So you have been paying everything you have been asked to pay over your working life and then comes the day to start claiming your state pension, and suddenly you find out that HMRC’s records include years when you made no National Insurance contributions and this means you are not entitled to the full state pension – could this have been avoided?
It appears that when National Insurance contributions changed from being collected quarterly to being part of the self-assessment system some self-employed taxpayers dropped out of the system. Some may also have inadvertently not opted to pay voluntary contributions because their profits fell below the relevant threshold to force a compulsory NI charge. And sometimes the HMRC computer system has just not matched contributions made to the right taxpayer record.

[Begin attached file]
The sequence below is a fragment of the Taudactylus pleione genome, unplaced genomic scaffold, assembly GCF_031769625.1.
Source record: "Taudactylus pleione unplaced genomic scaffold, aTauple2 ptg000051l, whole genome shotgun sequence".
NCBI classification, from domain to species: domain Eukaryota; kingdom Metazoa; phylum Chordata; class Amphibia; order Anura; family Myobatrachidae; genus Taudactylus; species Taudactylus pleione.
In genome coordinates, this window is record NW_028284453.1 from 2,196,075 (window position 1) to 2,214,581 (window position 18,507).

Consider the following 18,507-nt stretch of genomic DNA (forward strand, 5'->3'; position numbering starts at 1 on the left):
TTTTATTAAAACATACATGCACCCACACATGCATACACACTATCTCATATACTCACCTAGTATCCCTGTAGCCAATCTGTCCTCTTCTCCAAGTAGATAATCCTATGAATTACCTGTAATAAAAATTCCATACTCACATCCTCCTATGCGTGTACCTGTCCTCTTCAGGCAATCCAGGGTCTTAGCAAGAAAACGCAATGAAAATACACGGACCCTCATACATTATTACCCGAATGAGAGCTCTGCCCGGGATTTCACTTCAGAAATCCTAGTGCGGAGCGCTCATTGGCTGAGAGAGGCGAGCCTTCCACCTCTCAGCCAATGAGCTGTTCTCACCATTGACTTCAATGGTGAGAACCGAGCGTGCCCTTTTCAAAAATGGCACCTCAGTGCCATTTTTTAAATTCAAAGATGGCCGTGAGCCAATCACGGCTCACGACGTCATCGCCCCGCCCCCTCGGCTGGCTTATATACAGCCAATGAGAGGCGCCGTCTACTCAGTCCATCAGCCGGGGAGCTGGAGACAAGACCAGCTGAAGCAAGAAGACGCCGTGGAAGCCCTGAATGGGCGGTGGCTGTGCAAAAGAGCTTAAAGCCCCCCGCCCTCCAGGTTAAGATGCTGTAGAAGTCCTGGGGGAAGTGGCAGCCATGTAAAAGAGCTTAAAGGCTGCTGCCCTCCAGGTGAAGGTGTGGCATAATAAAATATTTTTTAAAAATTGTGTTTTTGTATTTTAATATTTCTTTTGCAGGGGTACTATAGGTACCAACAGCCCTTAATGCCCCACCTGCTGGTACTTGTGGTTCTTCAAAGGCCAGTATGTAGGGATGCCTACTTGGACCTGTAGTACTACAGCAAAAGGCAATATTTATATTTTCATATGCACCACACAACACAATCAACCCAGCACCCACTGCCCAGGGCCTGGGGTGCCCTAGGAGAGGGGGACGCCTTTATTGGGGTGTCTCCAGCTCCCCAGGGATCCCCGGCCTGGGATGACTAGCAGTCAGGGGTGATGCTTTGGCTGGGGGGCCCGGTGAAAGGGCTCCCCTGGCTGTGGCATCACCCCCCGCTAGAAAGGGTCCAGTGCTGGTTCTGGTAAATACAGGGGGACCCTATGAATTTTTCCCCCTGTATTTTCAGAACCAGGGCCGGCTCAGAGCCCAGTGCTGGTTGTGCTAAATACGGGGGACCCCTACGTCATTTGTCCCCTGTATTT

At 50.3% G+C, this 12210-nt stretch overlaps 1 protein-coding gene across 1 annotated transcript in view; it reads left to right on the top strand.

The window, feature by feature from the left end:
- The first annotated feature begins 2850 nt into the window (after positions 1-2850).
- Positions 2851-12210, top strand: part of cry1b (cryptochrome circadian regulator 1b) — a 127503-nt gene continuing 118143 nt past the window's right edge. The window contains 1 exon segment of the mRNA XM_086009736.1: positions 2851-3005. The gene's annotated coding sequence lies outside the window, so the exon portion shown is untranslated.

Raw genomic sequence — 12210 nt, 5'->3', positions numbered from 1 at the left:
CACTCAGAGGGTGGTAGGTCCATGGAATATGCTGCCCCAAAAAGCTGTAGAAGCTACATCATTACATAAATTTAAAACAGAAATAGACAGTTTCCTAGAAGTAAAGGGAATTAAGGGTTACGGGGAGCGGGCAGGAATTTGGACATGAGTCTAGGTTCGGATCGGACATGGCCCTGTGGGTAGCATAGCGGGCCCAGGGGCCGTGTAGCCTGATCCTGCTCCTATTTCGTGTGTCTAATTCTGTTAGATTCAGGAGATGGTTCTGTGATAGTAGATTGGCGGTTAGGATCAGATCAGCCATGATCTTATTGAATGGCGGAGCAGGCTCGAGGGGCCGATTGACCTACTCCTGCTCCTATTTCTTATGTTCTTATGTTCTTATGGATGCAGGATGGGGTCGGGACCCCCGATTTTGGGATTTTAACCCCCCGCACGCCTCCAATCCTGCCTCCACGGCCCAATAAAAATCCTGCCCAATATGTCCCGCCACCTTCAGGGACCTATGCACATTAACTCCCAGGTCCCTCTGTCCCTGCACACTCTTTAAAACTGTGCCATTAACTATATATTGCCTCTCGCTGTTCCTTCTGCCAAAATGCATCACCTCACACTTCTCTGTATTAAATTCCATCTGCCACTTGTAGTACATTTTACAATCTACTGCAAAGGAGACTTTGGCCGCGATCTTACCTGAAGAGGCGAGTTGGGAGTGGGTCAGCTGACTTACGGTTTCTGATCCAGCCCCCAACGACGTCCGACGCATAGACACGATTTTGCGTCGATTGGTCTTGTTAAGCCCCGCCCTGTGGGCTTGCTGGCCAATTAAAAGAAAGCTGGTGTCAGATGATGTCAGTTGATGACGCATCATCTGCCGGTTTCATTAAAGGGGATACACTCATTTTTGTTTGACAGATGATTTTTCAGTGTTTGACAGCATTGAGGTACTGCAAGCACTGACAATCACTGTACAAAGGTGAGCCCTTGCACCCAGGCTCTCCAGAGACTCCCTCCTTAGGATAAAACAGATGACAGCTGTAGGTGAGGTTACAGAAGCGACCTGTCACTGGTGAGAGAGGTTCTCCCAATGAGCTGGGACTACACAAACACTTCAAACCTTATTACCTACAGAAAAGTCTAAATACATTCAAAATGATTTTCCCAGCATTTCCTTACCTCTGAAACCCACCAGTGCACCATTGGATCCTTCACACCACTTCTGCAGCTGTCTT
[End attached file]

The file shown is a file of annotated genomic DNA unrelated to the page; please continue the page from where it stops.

Everyone below state pension age should set up a personal tax account to check their NI records – see the links below. There may be ways of making up any gaps such as credits available depending on your circumstances, or you may want to look into making voluntary contributions. It is usually possible to pay voluntary contributions for six years but until 5 April 2023 it may be possible to make up for gaps between 6 April 2006 and 5 April 2016.
NI contributions also give rise to other benefits – many reasons to ensure the records of your contributions are correct
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